Tony Parker: I want to play 20 seasons with the Spurs

Tony Parker has watched old rivals Allen Iverson, Steve Nash, Chauncey Billups and Jason Kidd end their playing careers in recent years. Parker, however, isn't eying his own retirement party anytime soon. If everything goes right for him, the longtime San Antonio Spurs point guard won't quit until after his 20th NBA season.

Tony Parker hopes to bounce back from a difficult season. (Getty Images)
Tony Parker hopes to bounce back from a difficult season. (Getty Images)

"The Spurs know I want to play until I'm 38," Parker told Yahoo Sports in a recent phone interview. "That will be 20 seasons for me. That's my goal. This year is No. 15. And if I'm lucky enough and I'm healthy, hopefully I can play 20 seasons and then I'll be ready to retire."

Parker, 33, made $12.5 million in the final year of his last contract last season. This season will be the first year of the 14-year NBA veteran's new contract paying him a total of $43.3 million over the next three seasons. Parker said he has told Spurs coach Gregg Popovich and general manager R.C. Buford he wants a career-ending three-year contract in San Antonio after his new deal expires.

The big question is whether Parker will be healthy enough to play that long. He was hampered, most notably, by a left hamstring strain last season. He averaged 14.4 points and 4.9 assists, his lowest production in each category since he was a 19-year-old rookie. He played in 68 regular-season games last season and fewer than 70 in each of the past three seasons.

"Last year was the first year in my whole career where I had a lot of nagging injuries," Parker said. "When I compare to all the other guys when you look at D-Rose [Derrick Rose], [Paul] George and Wesley Matthews, I feel very lucky and blessed that I have been able with my little body to play all those years."

Parker also shot just 34.3 percent while playing in Eurobasket 2015 for his native France this summer. He said he felt "great physically" and his lackluster performance was because of rust, not recent injuries. Parker has told Popovich and Buford he will play his final season internationally for France next summer in its attempt to qualify for the 2016 Rio Olympics.

"I was just not in a good rhythm," Parker said. "I didn't play a lot in the [exhibition] games and I didn't play a lot in the [preliminary] rounds because coach was sitting me because of my age."

Spurs assistant coach Ettore Messina, who attended Eurobasket 2015, said Parker's low shooting percentage for France was more a product of defenses focusing on primarily stopping him.

"He carried the load for their team for many games," Messina said. "He was public enemy No. 1. He didn't shoot that well because he was always crowded and people were all over the place against him."

Parker (right) plans to keep playing even after Tim Duncan and Manu Ginobili retire. (AP)
Parker (right) plans to keep playing even after Tim Duncan and Manu Ginobili retire. (AP)

To better prepare his body and mind for the long NBA season, Parker said he sought advice from Nash on his old pregame and practice routines. Nash, now a consultant with the Golden State Warriors, played 19 NBA seasons and retired on March 21 at the age of 41. The two-time NBA MVP's last three seasons were slowed by injury as he played in only 65 total games, including none last season after succumbing to a nerve issue.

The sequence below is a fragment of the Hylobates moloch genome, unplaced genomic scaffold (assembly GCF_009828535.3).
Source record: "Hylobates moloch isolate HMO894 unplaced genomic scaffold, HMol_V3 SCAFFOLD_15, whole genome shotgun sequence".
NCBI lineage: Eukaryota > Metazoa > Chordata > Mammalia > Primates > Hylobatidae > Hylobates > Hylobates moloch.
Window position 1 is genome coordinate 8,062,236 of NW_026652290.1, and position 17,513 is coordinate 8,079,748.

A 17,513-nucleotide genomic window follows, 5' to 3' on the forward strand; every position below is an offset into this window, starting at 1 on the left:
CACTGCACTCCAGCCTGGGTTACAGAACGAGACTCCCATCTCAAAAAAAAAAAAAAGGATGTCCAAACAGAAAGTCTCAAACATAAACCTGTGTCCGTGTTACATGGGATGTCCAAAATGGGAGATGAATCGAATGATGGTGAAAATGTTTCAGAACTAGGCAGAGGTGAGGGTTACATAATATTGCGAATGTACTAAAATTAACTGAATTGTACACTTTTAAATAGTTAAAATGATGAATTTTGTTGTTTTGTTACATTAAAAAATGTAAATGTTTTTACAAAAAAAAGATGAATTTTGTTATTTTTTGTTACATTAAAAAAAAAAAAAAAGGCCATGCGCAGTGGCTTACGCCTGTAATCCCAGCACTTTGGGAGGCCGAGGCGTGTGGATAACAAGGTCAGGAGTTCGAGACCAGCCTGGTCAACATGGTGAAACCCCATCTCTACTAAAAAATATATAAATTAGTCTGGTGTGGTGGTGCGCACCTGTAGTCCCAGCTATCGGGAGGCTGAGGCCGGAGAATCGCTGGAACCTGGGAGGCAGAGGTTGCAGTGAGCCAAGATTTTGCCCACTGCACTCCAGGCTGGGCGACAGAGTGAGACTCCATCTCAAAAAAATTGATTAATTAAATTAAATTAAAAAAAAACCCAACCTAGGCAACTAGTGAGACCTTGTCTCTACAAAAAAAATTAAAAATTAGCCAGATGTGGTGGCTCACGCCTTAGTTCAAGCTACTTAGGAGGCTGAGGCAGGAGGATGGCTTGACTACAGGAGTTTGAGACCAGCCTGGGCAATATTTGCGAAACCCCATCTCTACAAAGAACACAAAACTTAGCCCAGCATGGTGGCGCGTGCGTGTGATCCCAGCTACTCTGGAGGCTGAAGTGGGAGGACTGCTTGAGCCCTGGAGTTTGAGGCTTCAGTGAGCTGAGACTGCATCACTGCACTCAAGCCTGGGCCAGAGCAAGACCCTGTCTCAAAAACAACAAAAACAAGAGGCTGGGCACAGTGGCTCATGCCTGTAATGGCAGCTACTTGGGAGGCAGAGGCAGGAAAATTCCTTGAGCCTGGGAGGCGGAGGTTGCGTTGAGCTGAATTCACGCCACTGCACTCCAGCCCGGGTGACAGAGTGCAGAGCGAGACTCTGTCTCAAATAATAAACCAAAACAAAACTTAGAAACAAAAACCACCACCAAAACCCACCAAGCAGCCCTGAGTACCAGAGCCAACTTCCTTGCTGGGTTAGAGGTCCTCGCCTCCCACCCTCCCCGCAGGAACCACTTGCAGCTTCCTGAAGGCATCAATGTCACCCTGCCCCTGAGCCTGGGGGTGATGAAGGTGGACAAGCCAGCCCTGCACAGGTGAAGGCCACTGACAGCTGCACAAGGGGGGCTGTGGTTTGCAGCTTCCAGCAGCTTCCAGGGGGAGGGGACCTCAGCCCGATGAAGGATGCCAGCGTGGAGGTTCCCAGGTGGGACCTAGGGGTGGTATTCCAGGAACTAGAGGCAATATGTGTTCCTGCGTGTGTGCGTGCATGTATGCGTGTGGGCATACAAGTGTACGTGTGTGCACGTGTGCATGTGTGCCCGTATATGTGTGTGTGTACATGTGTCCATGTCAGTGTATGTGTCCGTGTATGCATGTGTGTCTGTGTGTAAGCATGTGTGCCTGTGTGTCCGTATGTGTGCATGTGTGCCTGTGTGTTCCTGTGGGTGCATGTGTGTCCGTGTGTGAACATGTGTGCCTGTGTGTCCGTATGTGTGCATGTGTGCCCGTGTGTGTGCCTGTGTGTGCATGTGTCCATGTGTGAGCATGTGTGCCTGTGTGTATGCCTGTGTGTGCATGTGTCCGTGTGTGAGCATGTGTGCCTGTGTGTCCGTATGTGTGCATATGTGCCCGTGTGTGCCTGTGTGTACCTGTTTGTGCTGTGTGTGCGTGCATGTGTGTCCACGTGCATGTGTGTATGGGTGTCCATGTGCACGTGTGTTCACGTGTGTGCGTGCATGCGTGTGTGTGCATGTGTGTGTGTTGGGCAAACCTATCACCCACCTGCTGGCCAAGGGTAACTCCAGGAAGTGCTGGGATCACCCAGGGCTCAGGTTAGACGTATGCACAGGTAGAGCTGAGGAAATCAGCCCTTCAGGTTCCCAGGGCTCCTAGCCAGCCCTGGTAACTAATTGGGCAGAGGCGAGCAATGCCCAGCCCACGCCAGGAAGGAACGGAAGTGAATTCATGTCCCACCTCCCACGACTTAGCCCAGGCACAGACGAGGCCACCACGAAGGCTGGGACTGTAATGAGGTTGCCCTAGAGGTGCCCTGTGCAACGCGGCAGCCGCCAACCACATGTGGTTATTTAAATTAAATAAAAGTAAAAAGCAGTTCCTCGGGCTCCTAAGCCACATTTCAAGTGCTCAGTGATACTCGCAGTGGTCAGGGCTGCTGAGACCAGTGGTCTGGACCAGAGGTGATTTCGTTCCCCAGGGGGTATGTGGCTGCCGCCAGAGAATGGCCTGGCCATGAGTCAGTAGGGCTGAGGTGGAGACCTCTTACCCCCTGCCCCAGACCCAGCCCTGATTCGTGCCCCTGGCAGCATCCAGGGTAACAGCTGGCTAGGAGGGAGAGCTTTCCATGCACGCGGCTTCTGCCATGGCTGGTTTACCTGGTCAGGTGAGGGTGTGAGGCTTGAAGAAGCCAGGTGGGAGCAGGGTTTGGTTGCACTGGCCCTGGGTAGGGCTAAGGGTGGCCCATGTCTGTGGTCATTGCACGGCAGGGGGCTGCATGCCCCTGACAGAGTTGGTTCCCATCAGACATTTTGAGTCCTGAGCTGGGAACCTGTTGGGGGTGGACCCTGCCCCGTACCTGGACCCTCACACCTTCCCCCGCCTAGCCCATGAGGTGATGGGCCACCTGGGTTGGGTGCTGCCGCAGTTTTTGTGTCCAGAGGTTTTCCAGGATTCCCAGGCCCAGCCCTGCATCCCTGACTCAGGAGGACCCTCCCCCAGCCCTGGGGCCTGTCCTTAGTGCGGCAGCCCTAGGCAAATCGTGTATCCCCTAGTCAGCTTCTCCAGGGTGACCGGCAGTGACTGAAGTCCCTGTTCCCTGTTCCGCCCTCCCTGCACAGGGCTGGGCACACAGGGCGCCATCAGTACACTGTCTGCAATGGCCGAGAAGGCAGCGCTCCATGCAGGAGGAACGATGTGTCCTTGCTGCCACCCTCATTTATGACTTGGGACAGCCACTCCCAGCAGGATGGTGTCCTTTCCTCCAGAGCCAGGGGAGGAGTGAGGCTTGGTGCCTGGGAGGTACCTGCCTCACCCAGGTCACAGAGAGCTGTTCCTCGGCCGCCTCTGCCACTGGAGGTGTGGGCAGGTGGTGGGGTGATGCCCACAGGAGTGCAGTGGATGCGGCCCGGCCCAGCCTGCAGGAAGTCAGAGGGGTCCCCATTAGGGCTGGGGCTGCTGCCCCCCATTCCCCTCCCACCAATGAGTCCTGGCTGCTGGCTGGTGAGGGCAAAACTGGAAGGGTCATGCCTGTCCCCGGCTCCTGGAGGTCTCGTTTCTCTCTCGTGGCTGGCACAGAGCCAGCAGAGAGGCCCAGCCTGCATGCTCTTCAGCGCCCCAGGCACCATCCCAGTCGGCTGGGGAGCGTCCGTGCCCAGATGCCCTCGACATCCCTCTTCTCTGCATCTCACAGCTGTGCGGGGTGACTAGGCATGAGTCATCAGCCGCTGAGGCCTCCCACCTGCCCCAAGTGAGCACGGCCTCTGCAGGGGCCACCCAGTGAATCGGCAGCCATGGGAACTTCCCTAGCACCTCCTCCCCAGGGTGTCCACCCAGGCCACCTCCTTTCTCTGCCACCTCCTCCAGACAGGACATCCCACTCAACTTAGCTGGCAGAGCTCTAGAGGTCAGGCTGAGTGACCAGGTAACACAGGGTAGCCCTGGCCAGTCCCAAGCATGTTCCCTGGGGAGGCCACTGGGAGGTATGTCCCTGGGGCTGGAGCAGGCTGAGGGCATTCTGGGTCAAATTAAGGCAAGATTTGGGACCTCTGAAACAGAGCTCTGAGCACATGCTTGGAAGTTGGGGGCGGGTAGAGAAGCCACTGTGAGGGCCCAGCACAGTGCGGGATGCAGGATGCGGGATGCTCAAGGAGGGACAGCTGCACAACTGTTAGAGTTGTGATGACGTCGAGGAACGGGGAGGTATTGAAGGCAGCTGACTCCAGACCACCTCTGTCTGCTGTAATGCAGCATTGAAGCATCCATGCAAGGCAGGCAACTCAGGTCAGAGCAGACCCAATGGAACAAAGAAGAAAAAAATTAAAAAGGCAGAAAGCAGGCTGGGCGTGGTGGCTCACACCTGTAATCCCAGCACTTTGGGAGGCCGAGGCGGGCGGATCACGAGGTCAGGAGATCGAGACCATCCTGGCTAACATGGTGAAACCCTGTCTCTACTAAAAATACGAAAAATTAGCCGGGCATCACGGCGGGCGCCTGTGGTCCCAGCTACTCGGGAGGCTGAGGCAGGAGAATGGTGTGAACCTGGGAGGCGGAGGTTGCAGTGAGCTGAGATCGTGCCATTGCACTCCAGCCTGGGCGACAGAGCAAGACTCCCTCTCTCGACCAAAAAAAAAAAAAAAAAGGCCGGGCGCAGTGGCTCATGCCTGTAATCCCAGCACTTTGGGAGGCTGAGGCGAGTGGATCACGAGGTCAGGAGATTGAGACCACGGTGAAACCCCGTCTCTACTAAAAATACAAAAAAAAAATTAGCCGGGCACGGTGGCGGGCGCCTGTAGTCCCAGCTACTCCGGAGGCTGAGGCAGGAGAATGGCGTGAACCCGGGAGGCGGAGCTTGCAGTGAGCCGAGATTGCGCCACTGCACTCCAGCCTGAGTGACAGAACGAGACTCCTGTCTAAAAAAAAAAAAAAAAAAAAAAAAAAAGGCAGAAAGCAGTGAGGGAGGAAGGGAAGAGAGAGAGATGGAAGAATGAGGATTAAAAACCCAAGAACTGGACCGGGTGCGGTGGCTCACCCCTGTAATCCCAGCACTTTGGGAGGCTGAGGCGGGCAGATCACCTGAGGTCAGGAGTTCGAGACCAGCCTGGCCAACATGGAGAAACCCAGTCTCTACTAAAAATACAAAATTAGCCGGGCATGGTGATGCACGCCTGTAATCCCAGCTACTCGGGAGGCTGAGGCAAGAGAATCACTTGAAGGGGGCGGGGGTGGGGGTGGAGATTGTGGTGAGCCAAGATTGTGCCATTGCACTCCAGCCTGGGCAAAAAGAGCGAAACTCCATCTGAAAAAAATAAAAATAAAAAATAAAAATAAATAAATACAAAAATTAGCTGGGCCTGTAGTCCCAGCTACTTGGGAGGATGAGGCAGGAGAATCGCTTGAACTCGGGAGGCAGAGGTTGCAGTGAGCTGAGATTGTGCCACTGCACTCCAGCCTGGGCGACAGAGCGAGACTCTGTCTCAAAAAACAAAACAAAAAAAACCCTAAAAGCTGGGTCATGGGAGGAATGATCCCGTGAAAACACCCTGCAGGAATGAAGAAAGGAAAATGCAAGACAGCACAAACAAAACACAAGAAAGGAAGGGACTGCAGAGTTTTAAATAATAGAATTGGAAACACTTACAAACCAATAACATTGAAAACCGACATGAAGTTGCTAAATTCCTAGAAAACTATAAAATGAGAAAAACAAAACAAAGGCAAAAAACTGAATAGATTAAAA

"I just wanted to see what he was doing and what could be helpful," Parker said. "Everybody is different and does different stuff that works for them. But because he was a point guard like me with a great example of longevity who was still great at 38, an All-Star at 38, what did he do to make sure his body was ready?

"The main thing I learned is to do the routine every day. When you're young you want to go out and play right away. But it doesn't happen like that for me anymore. You have to make sure that you do all the exercises even when you feel good."

Parker believes he will bounce back this season. He spent a lot of the offseason strengthening his hamstrings and Achilles. Messina thinks Parker has looked like his old self in practices and expects him to make his preseason debut on Monday in Miami.

"I feel great," Parker said. "This year is a great opportunity to … have a better year than last year."

Parker, along with Duncan, Manu Ginobili and Boris Diaw and Popovich, didn't make the trip to the Spurs' preseason opener on Wednesday night in Sacramento to get rest. With the additions of All-Star forward LaMarcus Aldridge and veteran forward David West, the already formidable Spurs appear even tougher.

"LaMarcus Aldridge and David West brought a new energy to our team," Parker said.

Duncan, 39, and Ginobili, 38, are expected to retire several seasons before Parker. Without them, Parker still expects the Spurs to have a talented roster with Aldridge, Danny Green and Kawhi Leonard by his side.

"It's very rare for any player in any sport – soccer, football, baseball – to play their whole career with the same team," Parker said. "So it would definitely mean a lot to me to do like [former Spurs Hall of Fame center] David Robinson and Timmy and Manu. It would be great to be a part of the history of being with the same team.

"My time will come soon. But I definitely want to enjoy my last years in the NBA."

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